I then played a recording of Schuberts
"Trout" Quintet by the Cleveland Quartet, with double-bassist James Vandemark
and pianist John OConor (CD, Telarc CD-80225). As I mentioned in my review of the
Rotel RCD-1072 CD player, the piano has always sounded as if, during the recording
sessions, it was in the next room -- and is if that room was quite large, with lots of
echo. Somehow, the Rotel pulled the piano a bit closer to the rest of the instruments and
placed it right in the middle, just behind the violin and viola. The soundstage was
broader and deeper than when I played the same recording through the Majik-IP.
Finally, I just had to play with the Rotels phono
input -- so few integrateds offer one any more. I wasnt able to easily switch from
Rotel to Linn and back, as I couldnt use the input-switching kludge Id used
with the CD. So my comments are limited to my impressions of the Rotel.
First up was a cover of Kris Kristoffersons "Me
and Bobby McGee," from Gordon Lightfoots If You Could Read My Mind (LP,
Reprise 6392). One thing I always look for on this cut is the knee-slaps in the second
verse. This very delicate percussion isnt the easiest sort of sound to reproduce
well, but the Rotel came through with flying colors. As with other recordings, the
RA-1062s reproduction of this track was just a bit heavy in the lower midrange,
making Lightfoots voice sound a bit hollow. But I was pleased with the overall
Then came "50 Ways to Leave Your Lover," from
Paul Simons Still Crazy After All These Years (LP, Columbia PC 33540). One
small thing that immediately stood out was the tambourines location on the
soundstage. This has been a sore point for me with many other amps, the Linn Majik-IP
included, because the tambourine usually seems to be perched atop Simons left ear.
With the Rotel, however, it was just to the left of and somewhat behind Simons left
ear -- a much more likely real location. There was a little sibilance, but I have a hunch
thats a byproduct of my 30-year-old copy of the LP.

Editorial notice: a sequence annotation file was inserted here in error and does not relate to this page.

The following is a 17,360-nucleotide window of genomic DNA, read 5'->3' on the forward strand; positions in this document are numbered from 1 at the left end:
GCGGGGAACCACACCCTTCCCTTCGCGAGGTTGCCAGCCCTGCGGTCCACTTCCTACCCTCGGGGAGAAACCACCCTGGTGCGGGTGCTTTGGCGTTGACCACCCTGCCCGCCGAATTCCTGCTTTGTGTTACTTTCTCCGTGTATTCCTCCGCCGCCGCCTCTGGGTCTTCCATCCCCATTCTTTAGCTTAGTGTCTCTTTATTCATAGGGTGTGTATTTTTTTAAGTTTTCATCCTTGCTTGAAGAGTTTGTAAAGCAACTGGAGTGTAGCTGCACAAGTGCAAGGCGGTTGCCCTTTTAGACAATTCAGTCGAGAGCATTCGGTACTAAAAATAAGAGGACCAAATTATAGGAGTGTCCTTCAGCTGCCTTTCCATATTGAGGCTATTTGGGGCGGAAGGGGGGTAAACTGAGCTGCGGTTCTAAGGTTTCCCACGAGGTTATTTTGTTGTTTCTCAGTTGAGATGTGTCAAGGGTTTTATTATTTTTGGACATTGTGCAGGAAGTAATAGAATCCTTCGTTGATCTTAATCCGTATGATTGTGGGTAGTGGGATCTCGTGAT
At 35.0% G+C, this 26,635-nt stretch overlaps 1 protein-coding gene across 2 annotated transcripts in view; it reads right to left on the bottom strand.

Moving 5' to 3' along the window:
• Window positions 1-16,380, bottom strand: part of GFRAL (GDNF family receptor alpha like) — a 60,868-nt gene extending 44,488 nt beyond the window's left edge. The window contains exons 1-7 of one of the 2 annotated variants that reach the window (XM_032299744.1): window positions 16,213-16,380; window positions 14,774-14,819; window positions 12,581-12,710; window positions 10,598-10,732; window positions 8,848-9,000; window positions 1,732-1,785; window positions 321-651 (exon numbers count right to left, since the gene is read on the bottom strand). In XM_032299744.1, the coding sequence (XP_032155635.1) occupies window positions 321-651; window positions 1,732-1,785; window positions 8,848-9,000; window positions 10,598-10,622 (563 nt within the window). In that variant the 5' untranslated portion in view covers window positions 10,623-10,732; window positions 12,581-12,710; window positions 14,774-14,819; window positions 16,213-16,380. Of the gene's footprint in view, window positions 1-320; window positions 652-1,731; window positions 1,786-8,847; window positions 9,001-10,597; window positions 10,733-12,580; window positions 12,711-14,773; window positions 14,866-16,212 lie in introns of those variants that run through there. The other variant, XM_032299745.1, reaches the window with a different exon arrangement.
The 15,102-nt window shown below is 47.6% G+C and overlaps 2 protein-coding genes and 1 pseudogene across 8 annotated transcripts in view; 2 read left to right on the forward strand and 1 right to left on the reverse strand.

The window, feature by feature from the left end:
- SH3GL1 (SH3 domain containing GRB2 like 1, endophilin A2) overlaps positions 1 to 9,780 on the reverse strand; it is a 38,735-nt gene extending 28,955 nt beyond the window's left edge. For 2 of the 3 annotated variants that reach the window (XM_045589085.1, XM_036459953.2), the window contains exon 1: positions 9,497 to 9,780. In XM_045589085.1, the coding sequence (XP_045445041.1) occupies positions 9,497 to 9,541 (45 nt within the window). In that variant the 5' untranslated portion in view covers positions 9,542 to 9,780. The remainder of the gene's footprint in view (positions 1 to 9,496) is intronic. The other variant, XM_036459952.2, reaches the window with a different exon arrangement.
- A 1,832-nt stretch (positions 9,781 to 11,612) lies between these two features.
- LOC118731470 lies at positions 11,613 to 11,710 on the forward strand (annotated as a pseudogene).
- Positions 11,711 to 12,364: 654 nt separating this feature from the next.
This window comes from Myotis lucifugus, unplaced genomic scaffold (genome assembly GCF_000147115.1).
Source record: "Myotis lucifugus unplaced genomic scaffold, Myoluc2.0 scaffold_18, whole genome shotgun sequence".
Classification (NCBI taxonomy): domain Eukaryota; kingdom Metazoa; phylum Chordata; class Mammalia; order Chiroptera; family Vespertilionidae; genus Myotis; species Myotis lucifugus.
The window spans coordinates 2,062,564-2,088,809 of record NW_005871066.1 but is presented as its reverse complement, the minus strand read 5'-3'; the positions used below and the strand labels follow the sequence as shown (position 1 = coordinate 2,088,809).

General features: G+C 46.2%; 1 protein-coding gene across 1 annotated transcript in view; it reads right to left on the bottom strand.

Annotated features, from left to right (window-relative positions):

Finally, I pulled out an LP that challenges any
high-quality sound-reproduction system: Grazin (RCA LSP-4149), the
1969 album by the Friends of Distinction, which features their hit, "Grazin in
the Grass." The problem: its an RCA Victor Dynagroove pressing. For those of
you not of a certain age, Dynagroove was an early attempt by RCA at processing an audio
signal so that a pickup stylus would track the groove more precisely. According to the
"Dynagroove" entry at Wikipedia.com, RCA claimed that "Dynagroove had the
effect of adding brilliance and clarity, realistic presence, full-bodied tone and
virtually eliminated surface noise and inner groove distortion." The general response
to this by audio aficionados then and now is something akin to "poppycock": Most
Dynagroove recordings have significant amounts of audible distortion, and Grazin
is no exception. However, in my opinion, the groups performance is so exceptional
that I couldnt resist hearing how it would sound with the Rotel.
In three words, "pretty darned good" for a
40-year-old LP that had serious problems even when new. I was impressed. The sound was
lively and very up-front. The lead singer was nicely out front, the three backing singers
behind and spread across the soundstage. The instruments were a bit behind, including the
very strong trumpets. Given this recordings limitations, I was happy; now I want to
find it on CD.
Rotels RA-1062 is a brilliant piece of gear,
beautifully designed and beautifully built. On a range of sound from "polite" to
"party," it definitely leans toward the latter -- not always a bad thing. For
instance, Id love to hear the RA-1062s preamp section driving the Blue Sky System One 2.1 active
subwoofer/satellite system -- I think theyd love each other. Also, I believe the
Rotel would be a great companion to the Elemental Designs A6-6T6 tower speaker, which I recently reviewed. In
fact, I could see it in my own system, if only because of the extra bass punch it offers
with my NEAR speakers.
Rotel has a hit on its hands. Should you be in the market
for a moderately priced, moderately powered integrated amplifier, the RA-1062 should be at
the top of your list.
. . . Thom Moon
Price of equipment reviewed